- Northside Elementary School
WELLNESS: Providing Period Product Equity in our Middle Schools
By Stuart Phillips, CHCCS Communications Specialist
How can we be thinking and acting differently to make student-supportive changes in our schools? Interim Culbreth Middle School nurse, Michelle Roscher, has only been working in Chapel Hill-Carrboro City Schools since August 2022, but since then has helped introduce the new Period Equity Project. Developed by Roscher and funded by the Public School Foundation (PSF), the Period Equity Project is an initiative that uplifts both the Creating a Culture of Safety and Wellness and Social Justice Action Core Values of the Strategic Plan 2027. Thanks to the generous nature of the PSF grant, it will serve all four middle schools.
“When I started this position [at CMS], I identified that a lot of kids are coming into the health office for period products,” Roscher said. “But it took time for students to leave their classrooms, come to the health office, go to the restroom and then return to class. “I looked into the issue, wondering how most schools handle it,” she said.
Roscher explored whether they might be eligible for free products locally. She said, “In the past, companies often sent their products to schools for free, but with the pandemic, supply and demand has been unpredictable.” Most of the nonprofits she found had a six-to-nine month waiting list. A national shortage also led to increased prices, making period equity even more of a challenge.
After seeking feedback at the school and district-level, Roscher reached out to PSF. As luck would have it, in December a donor came forward with a $2,000 donation for supplies to be divided across the middle schools. Roscher said, “PSF was so generous that, with this grant, we are able to spread the wealth and are able to supply each middle school in CHCCS with approximately 800 classroom packs to help increase dignity around menstrual needs and reduce period poverty for middle schoolers in the district.”
“I went on Amazon and did my research. I wanted to find the best products that also allowed us to impact the most students possible with the generous funds we were given." Roscher said, “I didn’t originally intend to make packets – I had planned to just put pads in classrooms. The more I thought about it, I wondered how I would package it so a kid can take it easily and privately.” In the end, she put black plastic packets in a small container in each classroom. “In choosing the design for packets, I also wanted to make it friendly for our non-binary students here,” Roscher said.
Once the supplies arrived, Roscher began assembling the 3,200 packs at home, with the help of her mother. She reached out to the other middle school nurses to let them know they’d be receiving their supplies.
McDougle Middle School (MMS) Nurse Paul Schwartz, who joined MMS in November 2022, said there were already period products available to students in the school’s Student Services office. Products are easy for students to take and go in decorative cases, each with two pads. Schwartz said, “We have started rolling out the new Period Packs in classrooms on a voluntary basis, hoping to get a groundswell of support among teachers and students, to have them placed in more classrooms and other places students might need them (e.g. the library, the gym, etc.)”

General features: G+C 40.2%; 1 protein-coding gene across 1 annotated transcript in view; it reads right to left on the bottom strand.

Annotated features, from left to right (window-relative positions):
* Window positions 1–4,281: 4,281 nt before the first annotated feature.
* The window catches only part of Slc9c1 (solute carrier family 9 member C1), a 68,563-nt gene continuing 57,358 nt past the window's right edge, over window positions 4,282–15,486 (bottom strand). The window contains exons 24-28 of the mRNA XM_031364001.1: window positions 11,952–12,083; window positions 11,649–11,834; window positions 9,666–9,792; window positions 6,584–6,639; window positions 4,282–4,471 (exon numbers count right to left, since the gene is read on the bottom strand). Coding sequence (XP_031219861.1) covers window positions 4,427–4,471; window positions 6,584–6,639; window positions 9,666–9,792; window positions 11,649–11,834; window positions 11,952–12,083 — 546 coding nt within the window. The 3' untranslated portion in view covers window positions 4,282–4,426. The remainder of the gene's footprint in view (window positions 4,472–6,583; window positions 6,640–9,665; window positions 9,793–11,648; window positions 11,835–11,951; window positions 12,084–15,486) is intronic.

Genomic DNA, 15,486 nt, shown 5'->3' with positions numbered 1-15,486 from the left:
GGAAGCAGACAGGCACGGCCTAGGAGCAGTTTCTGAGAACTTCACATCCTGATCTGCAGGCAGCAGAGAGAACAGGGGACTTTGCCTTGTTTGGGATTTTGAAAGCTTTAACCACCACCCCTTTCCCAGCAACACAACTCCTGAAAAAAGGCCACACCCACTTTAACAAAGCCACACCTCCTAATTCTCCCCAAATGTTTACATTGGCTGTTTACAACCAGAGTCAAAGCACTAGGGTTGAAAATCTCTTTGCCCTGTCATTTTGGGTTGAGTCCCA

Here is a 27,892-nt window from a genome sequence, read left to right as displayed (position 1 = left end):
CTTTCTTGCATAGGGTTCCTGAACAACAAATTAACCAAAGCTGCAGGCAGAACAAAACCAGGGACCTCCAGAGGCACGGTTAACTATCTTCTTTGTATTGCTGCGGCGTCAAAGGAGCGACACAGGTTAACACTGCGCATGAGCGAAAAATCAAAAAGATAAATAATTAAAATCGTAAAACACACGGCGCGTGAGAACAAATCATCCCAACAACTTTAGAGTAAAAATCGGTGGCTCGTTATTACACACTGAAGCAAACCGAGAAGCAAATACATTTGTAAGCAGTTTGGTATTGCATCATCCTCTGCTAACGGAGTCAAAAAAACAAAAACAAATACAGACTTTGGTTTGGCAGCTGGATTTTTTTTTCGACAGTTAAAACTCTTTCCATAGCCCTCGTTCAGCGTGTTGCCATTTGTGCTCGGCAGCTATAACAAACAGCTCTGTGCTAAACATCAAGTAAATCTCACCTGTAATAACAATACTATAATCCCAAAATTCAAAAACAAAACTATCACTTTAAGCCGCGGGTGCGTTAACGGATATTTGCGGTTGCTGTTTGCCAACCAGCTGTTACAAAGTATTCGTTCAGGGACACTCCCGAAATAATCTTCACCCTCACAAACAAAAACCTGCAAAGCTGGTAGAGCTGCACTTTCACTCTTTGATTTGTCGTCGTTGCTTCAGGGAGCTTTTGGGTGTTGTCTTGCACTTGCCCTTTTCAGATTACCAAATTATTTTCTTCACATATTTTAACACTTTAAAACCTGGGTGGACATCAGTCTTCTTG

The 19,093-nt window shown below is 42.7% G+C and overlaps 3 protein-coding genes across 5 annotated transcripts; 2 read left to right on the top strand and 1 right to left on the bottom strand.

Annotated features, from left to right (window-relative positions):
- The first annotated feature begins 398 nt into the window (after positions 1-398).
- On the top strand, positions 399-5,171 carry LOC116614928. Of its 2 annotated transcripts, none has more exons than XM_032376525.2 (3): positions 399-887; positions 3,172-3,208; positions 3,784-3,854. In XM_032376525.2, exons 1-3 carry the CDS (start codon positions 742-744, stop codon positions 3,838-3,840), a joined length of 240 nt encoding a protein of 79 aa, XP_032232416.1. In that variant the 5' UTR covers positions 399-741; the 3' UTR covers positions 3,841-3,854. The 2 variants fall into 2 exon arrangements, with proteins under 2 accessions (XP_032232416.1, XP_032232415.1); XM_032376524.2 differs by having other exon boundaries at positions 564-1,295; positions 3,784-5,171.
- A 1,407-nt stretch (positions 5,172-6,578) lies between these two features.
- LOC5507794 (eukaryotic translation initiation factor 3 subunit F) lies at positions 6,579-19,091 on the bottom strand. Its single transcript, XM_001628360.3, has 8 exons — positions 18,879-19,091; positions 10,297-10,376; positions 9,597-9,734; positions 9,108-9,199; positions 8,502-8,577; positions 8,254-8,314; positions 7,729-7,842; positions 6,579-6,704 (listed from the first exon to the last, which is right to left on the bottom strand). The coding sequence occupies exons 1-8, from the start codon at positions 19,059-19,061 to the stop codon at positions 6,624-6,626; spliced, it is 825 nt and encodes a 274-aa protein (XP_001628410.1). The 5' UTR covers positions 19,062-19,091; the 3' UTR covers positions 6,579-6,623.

Phillips Middle School Nurse Tori Toles will be convening with a small group of 8th grade girls soon to discuss distribution of the period packs, as well as strategies for raising awareness of the resource.
School Nurse Leigh Ann Dasher at Smith Middle School (SMS) said they have a student club, F.A.V.E. (Feminism, Activism, Vibes, Empowerment), that targets period product equity, among other issues. FAVE held a period product drive that ended just before the winter break and was quite successful. This is great for our students who have been asking for easier access to period products,” said Dasher. “I hope the FAVE group will help with the distribution and messaging of the new period product packets.”
Roscher would love to see a student club at CMS eventually. “It would be great to have a club that not only collects menstrual supplies but also provides advocacy for kids who are younger, maybe not comfortable asking about cramps or things like that – it would be great to have a place where kids who aren’t secure yet and don’t want to talk to a school nurse can still have a resource at the school.”
“It’s been exciting to see the response,” Roscher said. “I restocked classrooms yesterday and found that in the short three weeks this project has been active, over 40 students have utilized this resource.”
In order to continue this program at the four middle schools, CHCCS can use your help. To donate products, please reach out to the school nurse or to the school social worker at your school. To make a monetary donation, please donate to PSF and note that it's for the Period Equity Project. Roscher’s next goal is to be able to also help provide products for students to take home with them.
CHCCS District Headlines stories are written on a regular basis by the CHCCS Division of Communications, with assistance from a network of school-based “storytellers” who share tips and ideas throughout the school year. The goal is to share real-world examples of the CHCCS Strategic Plan in action. Know about a story worth telling from your school? Contact the CHCCS Communications team at firstname.lastname@example.org.
Photo Credit: Roscher (CMS) and Dasher (SMS) submitted pictures from their schools. Please note the “menstruation crustacean” hiding among the products in the picture from SMS (spoiler alert - it’s a heating pad).